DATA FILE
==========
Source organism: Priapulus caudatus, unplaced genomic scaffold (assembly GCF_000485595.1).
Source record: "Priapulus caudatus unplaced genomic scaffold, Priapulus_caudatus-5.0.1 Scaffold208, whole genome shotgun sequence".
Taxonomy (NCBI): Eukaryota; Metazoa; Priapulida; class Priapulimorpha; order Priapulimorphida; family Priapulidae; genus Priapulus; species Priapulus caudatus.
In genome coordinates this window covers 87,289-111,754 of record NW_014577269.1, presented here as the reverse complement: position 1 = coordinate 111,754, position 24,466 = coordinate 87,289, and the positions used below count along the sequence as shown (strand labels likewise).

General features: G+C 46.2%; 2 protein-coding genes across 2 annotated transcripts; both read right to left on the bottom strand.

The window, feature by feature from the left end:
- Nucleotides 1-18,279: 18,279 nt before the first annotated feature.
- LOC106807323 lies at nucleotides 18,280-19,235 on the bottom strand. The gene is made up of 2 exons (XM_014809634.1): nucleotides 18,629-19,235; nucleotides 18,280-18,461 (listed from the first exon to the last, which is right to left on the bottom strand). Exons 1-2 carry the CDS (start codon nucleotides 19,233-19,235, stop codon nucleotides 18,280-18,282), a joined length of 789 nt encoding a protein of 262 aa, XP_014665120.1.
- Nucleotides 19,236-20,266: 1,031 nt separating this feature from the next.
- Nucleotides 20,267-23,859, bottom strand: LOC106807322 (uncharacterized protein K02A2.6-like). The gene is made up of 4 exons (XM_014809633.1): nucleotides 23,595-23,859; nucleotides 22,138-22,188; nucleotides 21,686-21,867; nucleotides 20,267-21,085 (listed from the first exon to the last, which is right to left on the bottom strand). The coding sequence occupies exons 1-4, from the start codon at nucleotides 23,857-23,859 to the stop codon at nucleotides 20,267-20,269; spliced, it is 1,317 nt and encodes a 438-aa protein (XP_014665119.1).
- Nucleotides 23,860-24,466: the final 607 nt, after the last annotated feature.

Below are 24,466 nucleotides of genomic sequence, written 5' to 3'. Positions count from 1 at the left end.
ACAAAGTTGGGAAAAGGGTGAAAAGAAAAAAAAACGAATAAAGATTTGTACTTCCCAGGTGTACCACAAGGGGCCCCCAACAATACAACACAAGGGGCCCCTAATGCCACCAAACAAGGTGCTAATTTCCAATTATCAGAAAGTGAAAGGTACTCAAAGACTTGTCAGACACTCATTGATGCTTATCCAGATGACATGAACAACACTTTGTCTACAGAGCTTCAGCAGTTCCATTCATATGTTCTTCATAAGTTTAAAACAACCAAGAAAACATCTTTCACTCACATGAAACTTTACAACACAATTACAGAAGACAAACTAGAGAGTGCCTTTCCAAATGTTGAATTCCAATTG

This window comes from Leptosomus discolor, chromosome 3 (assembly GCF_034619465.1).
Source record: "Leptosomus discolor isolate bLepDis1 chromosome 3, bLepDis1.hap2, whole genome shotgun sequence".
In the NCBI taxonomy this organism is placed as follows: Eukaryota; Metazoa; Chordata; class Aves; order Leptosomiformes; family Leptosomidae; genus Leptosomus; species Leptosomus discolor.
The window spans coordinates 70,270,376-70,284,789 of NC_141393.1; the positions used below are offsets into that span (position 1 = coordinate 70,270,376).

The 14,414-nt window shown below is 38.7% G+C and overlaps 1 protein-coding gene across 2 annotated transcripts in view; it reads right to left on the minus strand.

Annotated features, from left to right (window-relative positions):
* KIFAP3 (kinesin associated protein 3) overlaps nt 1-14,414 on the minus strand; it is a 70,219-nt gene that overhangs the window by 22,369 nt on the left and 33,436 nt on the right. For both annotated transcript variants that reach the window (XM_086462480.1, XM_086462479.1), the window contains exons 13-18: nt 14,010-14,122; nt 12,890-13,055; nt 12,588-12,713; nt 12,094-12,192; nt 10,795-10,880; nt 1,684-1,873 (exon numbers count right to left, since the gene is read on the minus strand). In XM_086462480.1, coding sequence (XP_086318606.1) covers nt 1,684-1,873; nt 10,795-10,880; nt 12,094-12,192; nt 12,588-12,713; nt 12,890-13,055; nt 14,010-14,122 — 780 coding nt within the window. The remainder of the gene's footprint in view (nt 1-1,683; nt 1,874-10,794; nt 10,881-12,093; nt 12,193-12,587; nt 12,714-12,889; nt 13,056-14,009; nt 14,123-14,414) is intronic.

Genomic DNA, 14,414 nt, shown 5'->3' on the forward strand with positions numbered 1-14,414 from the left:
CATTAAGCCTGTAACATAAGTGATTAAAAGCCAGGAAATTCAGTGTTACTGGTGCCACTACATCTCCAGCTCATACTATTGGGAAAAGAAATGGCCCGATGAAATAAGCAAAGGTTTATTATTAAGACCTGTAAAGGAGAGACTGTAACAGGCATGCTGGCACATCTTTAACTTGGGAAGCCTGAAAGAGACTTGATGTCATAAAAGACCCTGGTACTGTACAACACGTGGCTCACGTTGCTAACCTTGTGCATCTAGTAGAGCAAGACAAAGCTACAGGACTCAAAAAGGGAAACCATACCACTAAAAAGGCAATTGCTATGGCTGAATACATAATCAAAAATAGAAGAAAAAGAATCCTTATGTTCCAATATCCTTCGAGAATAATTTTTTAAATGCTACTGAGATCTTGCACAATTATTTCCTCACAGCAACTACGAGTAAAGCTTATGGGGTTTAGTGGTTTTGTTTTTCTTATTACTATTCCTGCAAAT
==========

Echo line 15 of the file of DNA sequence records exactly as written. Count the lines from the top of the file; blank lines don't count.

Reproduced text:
Source record: "Leptosomus discolor isolate bLepDis1 chromosome 3, bLepDis1.hap2, whole genome shotgun sequence".